The Vikings praised Green for founding the Vikings Community Tuesday Program, which the team described as “a critical initiative that is now implemented across the entire NFL.” The statement called Green a “transformative” figure in helping to open up head coaching opportunities for blacks among major colleges and in the NFL.

Current Vikings coach Mike Zimmer was at the opening ceremonies for U.S. Bank Stadium on Friday and remembered Green as a “tremendously prepared” coach and “an outstanding person.” He met Green after Zimmer got the Vikings job in 2014, and Zimmer said Green “was very positive about how things were going with the Vikings.”

Grant, who coached the Vikings for 18 seasons, called Green “a fine coach. His record proved that.”

“He’s a major part of a Vikings history,” Grant added.

Perhaps Green’s greatest strength as a head coach was his eye for talent, both among players and coaches. After the Vikings hired him, Green put together a staff that included Tony Dungy, Brian Billick and Tyrone Willingham. Dungy and Billick would go on to win Super Bowls as coaches and Willingham was a college coach at Stanford, Notre Dame and Washington.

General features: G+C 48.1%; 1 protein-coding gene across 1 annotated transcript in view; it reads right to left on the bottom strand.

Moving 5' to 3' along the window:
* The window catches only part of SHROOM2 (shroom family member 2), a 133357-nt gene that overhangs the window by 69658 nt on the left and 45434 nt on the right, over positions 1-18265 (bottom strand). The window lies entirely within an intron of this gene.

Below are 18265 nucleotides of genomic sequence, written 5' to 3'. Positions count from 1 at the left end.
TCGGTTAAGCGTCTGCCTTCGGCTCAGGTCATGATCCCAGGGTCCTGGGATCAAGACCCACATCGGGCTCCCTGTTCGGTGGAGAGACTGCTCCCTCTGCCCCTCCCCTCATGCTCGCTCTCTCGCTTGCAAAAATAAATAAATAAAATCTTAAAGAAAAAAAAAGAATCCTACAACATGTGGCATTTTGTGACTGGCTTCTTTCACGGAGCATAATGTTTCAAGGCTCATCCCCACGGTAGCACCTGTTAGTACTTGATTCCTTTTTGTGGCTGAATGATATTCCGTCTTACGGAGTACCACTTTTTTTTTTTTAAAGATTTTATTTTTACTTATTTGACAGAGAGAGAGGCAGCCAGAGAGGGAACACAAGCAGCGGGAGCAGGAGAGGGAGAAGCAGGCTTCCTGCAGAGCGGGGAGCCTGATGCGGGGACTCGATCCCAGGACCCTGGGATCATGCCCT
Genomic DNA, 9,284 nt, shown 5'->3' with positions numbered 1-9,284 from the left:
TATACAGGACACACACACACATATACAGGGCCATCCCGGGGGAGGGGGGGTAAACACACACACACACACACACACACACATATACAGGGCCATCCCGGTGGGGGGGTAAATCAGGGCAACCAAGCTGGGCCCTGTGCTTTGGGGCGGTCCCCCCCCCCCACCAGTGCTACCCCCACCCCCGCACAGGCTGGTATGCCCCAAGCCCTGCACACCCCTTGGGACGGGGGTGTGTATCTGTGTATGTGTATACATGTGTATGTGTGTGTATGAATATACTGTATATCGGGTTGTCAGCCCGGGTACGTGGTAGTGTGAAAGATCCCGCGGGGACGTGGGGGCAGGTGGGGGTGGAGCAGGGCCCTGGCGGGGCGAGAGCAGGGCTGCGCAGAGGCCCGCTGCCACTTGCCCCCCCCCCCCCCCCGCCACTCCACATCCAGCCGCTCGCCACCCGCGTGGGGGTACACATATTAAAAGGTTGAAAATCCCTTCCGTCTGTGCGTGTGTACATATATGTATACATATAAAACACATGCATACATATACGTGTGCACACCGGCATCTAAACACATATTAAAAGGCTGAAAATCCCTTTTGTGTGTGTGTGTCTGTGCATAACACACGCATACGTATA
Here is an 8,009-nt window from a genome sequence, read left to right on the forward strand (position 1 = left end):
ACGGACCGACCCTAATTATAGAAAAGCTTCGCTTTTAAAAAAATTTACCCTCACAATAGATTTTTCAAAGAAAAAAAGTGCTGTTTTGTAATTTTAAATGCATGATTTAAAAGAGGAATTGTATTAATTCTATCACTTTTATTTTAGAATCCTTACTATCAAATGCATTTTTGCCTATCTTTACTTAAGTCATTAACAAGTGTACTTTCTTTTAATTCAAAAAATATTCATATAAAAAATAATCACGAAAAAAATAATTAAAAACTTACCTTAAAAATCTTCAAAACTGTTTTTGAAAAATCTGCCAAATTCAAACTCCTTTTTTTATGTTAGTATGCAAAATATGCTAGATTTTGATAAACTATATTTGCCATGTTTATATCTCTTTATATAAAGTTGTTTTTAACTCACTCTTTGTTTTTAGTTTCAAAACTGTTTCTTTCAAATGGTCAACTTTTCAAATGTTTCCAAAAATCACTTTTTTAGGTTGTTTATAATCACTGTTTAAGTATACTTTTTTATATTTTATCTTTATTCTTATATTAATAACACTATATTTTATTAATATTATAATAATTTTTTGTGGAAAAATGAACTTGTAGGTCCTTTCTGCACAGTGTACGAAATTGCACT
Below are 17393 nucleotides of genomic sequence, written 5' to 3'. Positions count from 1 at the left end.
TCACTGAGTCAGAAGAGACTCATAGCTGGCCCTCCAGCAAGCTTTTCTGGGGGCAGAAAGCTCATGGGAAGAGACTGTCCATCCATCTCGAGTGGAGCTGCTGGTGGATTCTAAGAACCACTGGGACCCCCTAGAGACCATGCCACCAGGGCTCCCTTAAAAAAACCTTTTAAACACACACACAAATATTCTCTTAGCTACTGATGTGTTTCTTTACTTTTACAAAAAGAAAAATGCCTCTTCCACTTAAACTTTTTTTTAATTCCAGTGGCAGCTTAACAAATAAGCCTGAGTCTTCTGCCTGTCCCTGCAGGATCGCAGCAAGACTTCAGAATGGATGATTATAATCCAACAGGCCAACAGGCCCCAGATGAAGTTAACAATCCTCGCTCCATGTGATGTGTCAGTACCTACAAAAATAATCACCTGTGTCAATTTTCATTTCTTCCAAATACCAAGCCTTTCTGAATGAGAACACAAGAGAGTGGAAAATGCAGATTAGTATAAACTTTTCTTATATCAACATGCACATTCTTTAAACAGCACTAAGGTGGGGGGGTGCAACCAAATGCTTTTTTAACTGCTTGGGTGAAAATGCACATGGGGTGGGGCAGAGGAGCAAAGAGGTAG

Perhaps Green’s signature player personnel decision with the Vikings was his willingness to draft Randy Moss in 1998 with the 21st overall pick, after other NFL teams backed off because of the receiver’s checkered past. He also signed aging Randall Cunningham as a free agent, and Cunningham and Moss helped lead the 1998 team to a 15-1 record.

“For my money, Denny Green is the greatest talent evaluator of any head coach in the game. Ever,” Billick said. “Whether it was the draft or free agency, or the player he had on his team at the time. I remember him saying, ‘Don’t tell me what he can’t do, tell me what he can do to help us.’ ”

At Arizona, Green drafted Larry Fitzgerald Jr., who was once a Vikings ball boy during Green’s tenure.